One of the hardest lessons for me to learn as a cook is that less is sometimes more. The first time I cooked wild game myself I was 17 and brought a grill to a pre-football game party in High School. I brought along a few pack of venison steak and a large shaker of Lowry's Seasoned salt. I grilled the steaks with a heavy dose of Lowry's and all who ate them raved about how good they were. When I think about the amount of seasoned salt I put on those steaks I am certain that I could have been grilling roofing shingles and no one would have noticed.
Unfortunately I think people feel they have to over season their wild game to cover up some unpleasant flavor they don't like. I have been guilty of this in the past, using heavy marinade's and exotic ingredients to make wild game more pleasant. What I have discovered in the last 10 years is that wild game doesn't need a lot of fancy extras to make it great. Taking care of your wild game is one of the biggest keys to success the other is, you have to cook it right.
When I say that you have to take care of your game meats I mean from beginning to end. Practicing at the range to ensure a good clean kill and taking the time to properly field dress an animal are two of the biggest factors in caring for your meat. If you gut shot a deer or rupture a bladder while field dressing it you can taint the meat and end up with a bad product. After that comes proper butchering and storage and then of course how you cook it. There are literally dozens of factors that go into killing and butchering an animal that will dictate how the meat tastes before you even get to the kitchen.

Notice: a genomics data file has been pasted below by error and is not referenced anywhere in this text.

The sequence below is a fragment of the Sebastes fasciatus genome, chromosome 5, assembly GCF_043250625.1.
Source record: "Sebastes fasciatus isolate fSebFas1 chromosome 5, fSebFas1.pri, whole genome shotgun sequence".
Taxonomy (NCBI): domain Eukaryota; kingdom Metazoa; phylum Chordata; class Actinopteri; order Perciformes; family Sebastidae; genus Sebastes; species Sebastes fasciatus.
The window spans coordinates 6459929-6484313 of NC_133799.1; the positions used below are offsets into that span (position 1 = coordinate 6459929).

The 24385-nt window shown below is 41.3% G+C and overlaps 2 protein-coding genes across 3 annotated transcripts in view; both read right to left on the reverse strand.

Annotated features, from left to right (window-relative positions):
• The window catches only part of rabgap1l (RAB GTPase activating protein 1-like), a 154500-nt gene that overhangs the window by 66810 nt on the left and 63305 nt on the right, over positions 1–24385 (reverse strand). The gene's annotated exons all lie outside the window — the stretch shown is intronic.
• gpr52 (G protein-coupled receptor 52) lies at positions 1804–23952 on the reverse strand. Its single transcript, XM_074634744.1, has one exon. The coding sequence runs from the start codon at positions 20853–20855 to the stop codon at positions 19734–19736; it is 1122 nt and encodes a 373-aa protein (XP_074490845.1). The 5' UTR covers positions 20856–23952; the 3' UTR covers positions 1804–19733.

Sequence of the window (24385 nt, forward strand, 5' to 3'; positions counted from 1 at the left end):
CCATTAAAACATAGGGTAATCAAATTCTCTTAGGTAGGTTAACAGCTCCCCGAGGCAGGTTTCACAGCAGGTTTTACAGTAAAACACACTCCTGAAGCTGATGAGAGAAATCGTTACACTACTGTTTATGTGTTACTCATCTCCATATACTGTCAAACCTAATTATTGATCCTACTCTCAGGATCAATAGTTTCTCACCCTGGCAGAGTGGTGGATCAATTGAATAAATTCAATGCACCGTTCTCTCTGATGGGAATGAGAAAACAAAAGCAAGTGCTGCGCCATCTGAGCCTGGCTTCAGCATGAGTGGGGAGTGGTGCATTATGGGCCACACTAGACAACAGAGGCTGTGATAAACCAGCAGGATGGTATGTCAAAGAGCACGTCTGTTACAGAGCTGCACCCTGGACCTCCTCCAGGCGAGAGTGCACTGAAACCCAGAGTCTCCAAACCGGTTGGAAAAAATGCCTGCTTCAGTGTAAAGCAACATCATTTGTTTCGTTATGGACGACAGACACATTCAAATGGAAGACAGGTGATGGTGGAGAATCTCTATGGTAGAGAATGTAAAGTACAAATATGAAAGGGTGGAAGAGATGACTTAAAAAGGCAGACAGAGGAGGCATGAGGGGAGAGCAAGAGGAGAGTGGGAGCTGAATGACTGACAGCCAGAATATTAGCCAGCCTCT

Understanding the ingredients you have and knowing that over cooking your meat will most likely result in dry, stringy meat is important. I know a lot of people who don't like duck because they say it tastes gamey. I always tell those people that they have never had it cooked right. I recently wrote a post about Simple Perfection and cooking duck breasts with nothing more than salt and pepper. I would be willing to bet that anyone who doesn't like duck who would be willing to try duck cooked this way would have a hard time telling me they don't like duck.
Using wild game isn't hard but it does take a little more patience and a willingness to experiment. Pheasants in my opinion are probably the easiest wild game to start cooking because they are very similar to chickens and can be substituted for chicken in many dishes. This dish is just a chicken and dumplings recipe, there is nothing fancy about it and only calls for 7 ingredients. You could of course throw in more if you wanted to carrots, potatoes, and celery would be great but you don't have to. All by itself it is one of the most satisfying meals I have ever made.
Pheasant and Dumplings
2 whole pheasants
2 ½ quarts of chicken stock
5 cloves of garlic
For the dumplings
2 cups all purpose flour
4 tsp baking powder
½ tsp salt
1 cup buttermilk
1. Place the two pheasants and the garlic in a large pot and add the stock, bring to a boil then turn down to a simmer and cook until the meat easily falls off the bone, about 2 hours
2. Pick all the meat off the bones and reserve the stock in the large pot
3. Mix together the dumplings making sure they are not to thin and and keep some form
4. Bring the remaining stock back up to a boil and add spoonfuls of the dumpling mix until all the batter is used.
5. Return the meat to the pot and cover, cooking for an additional 10 minutes on a low simmer.
Season with salt and pepper